The Odyssey (Ὀδύσσεια Odýsseia, in Classical Attic) is one of two major ancient Greek epic poems attributed to Homer.
Of Time and the River (subtitled A Legend of Man's Hunger in his Youth) is a 1935 novel by American author Thomas Wolfe.
Opera (English plural: operas; Italian plural: opere) is a form of theatre in which music has a leading role and the parts are taken by singers.
Peisistratus or Pisistratus (Πεισίστρατος Peisistratos), was a figure in Greek mythology, the youngest son of Nestor.
In Homer's Odyssey, Penelope (Πηνελόπεια, Pēnelópeia, or Πηνελόπη, Pēnelópē) is the wife of Odysseus, who is known for her fidelity to Odysseus while he was absent, despite having many suitors.
Polycaste is the name of several different women in Greek mythology.
Poseidon (Ποσειδῶν) was one of the Twelve Olympians in ancient Greek religion and myth.
The Pythia (Πῡθίᾱ) was the name of the high priestess of the Temple of Apollo at Delphi who also served as the oracle, commonly known as the Oracle of Delphi.
Johann(es) Simon Mayr (also spelled Majer, Mayer, Maier), also known in Italian as Giovanni Simone Mayr or Simone Mayr (14 June 1763 – 2 December 1845), was a German composer.
Stephen Dedalus is James Joyce's literary alter ego, appearing as the protagonist and antihero of his first, semi-autobiographical novel of artistic existence A Portrait of the Artist as a Young Man and an important character in Joyce's Ulysses.
Tapestry is the second studio album by American singer-songwriter Carole King, released in 1971 on Ode Records and produced by Lou Adler.
Télémaque et Calypso (Telemachus and Calypso), also Télémaque or Calypso, is an opera by the French composer André Cardinal Destouches, first performed at the Académie Royale de Musique (the Paris Opera) on 29 November 1714.
Telegonus (Greek: Τηλέγονος, "born afar") is the name of three different characters in Greek mythology.
The Telegony (Greek: Τηλεγόνεια, Tēlegoneia; Telegonia) is a lost ancient Greek epic poem about Telegonus, son of Odysseus by Circe.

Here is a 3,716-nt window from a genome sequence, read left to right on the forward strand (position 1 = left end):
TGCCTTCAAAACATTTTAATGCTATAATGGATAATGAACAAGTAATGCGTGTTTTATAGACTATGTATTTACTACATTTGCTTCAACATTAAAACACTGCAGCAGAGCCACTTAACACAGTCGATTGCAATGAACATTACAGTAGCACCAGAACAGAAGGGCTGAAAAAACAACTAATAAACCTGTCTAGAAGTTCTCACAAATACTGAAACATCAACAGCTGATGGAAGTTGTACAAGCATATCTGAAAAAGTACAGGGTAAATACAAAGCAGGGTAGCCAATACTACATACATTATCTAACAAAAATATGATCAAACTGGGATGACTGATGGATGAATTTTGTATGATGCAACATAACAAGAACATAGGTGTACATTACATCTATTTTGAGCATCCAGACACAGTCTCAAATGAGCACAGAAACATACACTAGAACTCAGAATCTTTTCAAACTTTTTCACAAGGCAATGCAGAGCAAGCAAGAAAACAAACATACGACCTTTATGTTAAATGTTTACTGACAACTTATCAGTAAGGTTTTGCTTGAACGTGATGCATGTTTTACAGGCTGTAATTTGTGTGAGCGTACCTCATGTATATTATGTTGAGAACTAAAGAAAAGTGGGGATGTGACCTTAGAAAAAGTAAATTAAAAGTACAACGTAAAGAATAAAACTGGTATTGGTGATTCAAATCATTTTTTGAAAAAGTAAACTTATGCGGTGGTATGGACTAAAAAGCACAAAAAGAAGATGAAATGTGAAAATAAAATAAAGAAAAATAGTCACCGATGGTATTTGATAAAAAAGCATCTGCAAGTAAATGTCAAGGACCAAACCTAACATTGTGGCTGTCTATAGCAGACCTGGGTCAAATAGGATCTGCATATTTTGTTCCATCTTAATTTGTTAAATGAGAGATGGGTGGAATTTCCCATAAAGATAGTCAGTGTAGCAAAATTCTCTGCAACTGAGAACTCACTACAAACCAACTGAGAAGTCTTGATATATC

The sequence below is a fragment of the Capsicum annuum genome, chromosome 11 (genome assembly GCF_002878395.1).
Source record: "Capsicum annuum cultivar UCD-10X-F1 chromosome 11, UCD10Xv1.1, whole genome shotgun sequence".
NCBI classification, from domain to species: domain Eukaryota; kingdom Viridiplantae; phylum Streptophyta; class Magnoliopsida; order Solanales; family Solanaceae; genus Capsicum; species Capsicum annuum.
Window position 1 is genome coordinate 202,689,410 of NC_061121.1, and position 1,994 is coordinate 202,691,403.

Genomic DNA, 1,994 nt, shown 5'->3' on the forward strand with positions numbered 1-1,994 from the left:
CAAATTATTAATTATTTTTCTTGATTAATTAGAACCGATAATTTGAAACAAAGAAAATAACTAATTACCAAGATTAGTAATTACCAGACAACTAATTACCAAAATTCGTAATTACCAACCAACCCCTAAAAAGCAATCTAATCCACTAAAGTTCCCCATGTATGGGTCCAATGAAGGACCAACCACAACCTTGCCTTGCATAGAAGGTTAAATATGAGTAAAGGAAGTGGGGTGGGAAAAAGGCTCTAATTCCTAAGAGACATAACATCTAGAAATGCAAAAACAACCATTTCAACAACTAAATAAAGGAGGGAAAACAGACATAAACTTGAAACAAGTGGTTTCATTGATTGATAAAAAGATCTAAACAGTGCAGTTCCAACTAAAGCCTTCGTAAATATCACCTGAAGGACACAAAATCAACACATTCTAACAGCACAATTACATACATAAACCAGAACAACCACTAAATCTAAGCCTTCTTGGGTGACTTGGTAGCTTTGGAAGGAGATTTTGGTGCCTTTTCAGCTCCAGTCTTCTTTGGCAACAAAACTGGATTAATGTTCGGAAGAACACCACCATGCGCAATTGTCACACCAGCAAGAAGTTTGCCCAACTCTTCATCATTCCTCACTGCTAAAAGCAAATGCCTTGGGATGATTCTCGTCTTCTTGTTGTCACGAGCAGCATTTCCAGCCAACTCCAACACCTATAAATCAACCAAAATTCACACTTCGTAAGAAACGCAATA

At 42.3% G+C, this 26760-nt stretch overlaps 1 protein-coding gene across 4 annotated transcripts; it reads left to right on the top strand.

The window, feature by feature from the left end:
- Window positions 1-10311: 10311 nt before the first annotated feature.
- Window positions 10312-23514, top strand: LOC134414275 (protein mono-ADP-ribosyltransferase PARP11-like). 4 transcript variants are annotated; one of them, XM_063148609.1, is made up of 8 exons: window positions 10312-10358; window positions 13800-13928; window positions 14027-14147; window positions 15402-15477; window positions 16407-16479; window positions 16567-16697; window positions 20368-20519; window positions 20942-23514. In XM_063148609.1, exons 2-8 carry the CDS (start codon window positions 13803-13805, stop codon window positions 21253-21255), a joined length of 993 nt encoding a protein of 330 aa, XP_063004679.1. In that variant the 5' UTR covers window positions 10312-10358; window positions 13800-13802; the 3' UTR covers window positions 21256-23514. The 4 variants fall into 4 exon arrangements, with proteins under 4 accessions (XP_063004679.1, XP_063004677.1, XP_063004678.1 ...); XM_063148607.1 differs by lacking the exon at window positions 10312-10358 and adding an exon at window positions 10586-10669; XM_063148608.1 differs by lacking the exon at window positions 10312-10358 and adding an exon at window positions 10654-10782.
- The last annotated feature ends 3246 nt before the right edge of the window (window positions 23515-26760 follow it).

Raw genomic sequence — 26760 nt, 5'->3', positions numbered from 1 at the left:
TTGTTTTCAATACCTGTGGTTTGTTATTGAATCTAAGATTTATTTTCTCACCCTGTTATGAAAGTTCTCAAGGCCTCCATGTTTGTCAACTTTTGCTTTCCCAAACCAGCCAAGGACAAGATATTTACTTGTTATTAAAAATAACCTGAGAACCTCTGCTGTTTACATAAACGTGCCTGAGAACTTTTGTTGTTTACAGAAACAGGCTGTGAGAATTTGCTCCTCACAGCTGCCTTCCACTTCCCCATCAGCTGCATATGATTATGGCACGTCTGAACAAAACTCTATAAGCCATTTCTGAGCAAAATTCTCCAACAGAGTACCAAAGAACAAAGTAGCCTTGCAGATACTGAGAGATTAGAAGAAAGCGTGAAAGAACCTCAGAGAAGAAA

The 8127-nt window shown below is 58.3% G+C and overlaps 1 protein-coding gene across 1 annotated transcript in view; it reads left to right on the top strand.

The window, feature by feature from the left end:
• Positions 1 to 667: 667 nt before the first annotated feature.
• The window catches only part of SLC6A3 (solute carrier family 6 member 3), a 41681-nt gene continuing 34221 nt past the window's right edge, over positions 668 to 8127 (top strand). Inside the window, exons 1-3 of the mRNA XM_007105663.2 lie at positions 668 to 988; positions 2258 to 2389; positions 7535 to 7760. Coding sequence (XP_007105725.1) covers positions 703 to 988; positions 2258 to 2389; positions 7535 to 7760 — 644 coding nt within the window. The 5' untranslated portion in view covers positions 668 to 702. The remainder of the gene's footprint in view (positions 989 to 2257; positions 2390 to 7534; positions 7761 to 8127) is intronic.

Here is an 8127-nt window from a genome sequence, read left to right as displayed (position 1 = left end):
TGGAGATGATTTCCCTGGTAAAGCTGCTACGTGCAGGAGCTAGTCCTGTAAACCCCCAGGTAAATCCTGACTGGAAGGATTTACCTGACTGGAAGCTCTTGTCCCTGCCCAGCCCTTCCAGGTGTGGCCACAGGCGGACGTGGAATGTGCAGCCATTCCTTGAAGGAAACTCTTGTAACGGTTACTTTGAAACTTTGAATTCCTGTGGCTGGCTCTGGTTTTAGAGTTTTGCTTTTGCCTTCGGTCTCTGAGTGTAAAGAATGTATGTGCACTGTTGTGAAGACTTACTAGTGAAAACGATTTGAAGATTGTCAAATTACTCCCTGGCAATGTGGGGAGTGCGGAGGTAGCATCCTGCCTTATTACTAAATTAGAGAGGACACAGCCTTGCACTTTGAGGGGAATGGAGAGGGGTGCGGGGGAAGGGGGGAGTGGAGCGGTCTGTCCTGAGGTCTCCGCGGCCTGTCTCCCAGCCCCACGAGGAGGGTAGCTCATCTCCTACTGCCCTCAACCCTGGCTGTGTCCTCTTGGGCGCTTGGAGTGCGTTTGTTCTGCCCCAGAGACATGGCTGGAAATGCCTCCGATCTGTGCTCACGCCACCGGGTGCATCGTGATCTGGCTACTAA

The Telemachy (from Greek Τηλεμάχεια) is a term traditionally applied to the first four books of Homer's epic poem the Odyssey.
Telemaco, ossia L'isola di Circe (Telemachus, or Circe's Island) is an operatic dramma per musica in two acts by Christoph Willibald Gluck.
Telemaco nell'isola di Calipso is dramma per musica opera by Mayr to a libretto by Antonio Simone Sograffi, composed for the Venice Carnival, 1797.
Telemaco, ossia L'isola di Circe is a 1718 opera by Alessandro Scarlatti to a libretto by Carlo Sigismondo Capece (sometimes spelled "Capeci"), court poet to Queen Maria Casimira of Poland, living in exile in Rome, for the Teatro Capranica in Rome, where it was premiered during the carnival season.
Il Telemaco nell'isola di Calipso (Telemachus on Calypso's Island) is an opera by composer Fernando Sor.
Thomas Clayton Wolfe (October 3, 1900 – September 15, 1938) was an American novelist of the early twentieth century.
In Greek mythology, the Trojan War was waged against the city of Troy by the Achaeans (Greeks) after Paris of Troy took Helen from her husband Menelaus, king of Sparta.
Ulysses is a modernist novel by Irish writer James Joyce.
"Ulysses" is a poem in blank verse by the Victorian poet Alfred, Lord Tennyson (1809–1892), written in 1833 and published in 1842 in his well-received second volume of poetry.
(Ulysse 31) is a French-Japanese animated television series (1981) that updates the Greek mythology of Odysseus (known as "Ulysses" in Latin) to the 31st century.